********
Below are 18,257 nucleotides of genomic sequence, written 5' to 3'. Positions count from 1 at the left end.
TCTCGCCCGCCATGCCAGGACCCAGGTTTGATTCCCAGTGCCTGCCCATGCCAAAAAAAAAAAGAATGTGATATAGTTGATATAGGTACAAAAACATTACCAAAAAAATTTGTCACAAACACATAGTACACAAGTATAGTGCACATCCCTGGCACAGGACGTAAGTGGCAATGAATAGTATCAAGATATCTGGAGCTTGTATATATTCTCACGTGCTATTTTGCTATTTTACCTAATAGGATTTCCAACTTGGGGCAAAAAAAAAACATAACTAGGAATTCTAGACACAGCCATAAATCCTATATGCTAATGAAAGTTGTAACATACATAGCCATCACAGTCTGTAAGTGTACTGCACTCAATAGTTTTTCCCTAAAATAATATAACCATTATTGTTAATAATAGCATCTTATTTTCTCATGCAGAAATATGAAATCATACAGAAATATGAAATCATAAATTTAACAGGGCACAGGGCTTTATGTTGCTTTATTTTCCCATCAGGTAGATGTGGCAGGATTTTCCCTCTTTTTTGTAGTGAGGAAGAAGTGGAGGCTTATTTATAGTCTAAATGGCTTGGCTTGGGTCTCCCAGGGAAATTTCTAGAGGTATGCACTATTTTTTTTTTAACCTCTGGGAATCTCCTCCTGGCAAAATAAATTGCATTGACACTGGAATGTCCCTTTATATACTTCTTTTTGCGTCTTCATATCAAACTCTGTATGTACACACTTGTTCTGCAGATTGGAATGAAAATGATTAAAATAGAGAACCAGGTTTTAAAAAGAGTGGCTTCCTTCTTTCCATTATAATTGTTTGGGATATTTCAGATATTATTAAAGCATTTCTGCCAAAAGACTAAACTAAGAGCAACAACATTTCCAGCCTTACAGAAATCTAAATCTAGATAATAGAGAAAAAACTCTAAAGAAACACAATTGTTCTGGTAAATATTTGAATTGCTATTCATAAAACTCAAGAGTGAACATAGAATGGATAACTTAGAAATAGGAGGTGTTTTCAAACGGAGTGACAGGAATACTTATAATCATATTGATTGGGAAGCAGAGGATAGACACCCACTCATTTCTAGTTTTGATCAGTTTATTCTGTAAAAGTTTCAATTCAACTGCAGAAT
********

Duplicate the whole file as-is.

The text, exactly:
Below are 18,257 nucleotides of genomic sequence, written 5' to 3'. Positions count from 1 at the left end.
TCTCGCCCGCCATGCCAGGACCCAGGTTTGATTCCCAGTGCCTGCCCATGCCAAAAAAAAAAAGAATGTGATATAGTTGATATAGGTACAAAAACATTACCAAAAAAATTTGTCACAAACACATAGTACACAAGTATAGTGCACATCCCTGGCACAGGACGTAAGTGGCAATGAATAGTATCAAGATATCTGGAGCTTGTATATATTCTCACGTGCTATTTTGCTATTTTACCTAATAGGATTTCCAACTTGGGGCAAAAAAAAAACATAACTAGGAATTCTAGACACAGCCATAAATCCTATATGCTAATGAAAGTTGTAACATACATAGCCATCACAGTCTGTAAGTGTACTGCACTCAATAGTTTTTCCCTAAAATAATATAACCATTATTGTTAATAATAGCATCTTATTTTCTCATGCAGAAATATGAAATCATACAGAAATATGAAATCATAAATTTAACAGGGCACAGGGCTTTATGTTGCTTTATTTTCCCATCAGGTAGATGTGGCAGGATTTTCCCTCTTTTTTGTAGTGAGGAAGAAGTGGAGGCTTATTTATAGTCTAAATGGCTTGGCTTGGGTCTCCCAGGGAAATTTCTAGAGGTATGCACTATTTTTTTTTTAACCTCTGGGAATCTCCTCCTGGCAAAATAAATTGCATTGACACTGGAATGTCCCTTTATATACTTCTTTTTGCGTCTTCATATCAAACTCTGTATGTACACACTTGTTCTGCAGATTGGAATGAAAATGATTAAAATAGAGAACCAGGTTTTAAAAAGAGTGGCTTCCTTCTTTCCATTATAATTGTTTGGGATATTTCAGATATTATTAAAGCATTTCTGCCAAAAGACTAAACTAAGAGCAACAACATTTCCAGCCTTACAGAAATCTAAATCTAGATAATAGAGAAAAAACTCTAAAGAAACACAATTGTTCTGGTAAATATTTGAATTGCTATTCATAAAACTCAAGAGTGAACATAGAATGGATAACTTAGAAATAGGAGGTGTTTTCAAACGGAGTGACAGGAATACTTATAATCATATTGATTGGGAAGCAGAGGATAGACACCCACTCATTTCTAGTTTTGATCAGTTTATTCTGTAAAAGTTTCAATTCAACTGCAGAAT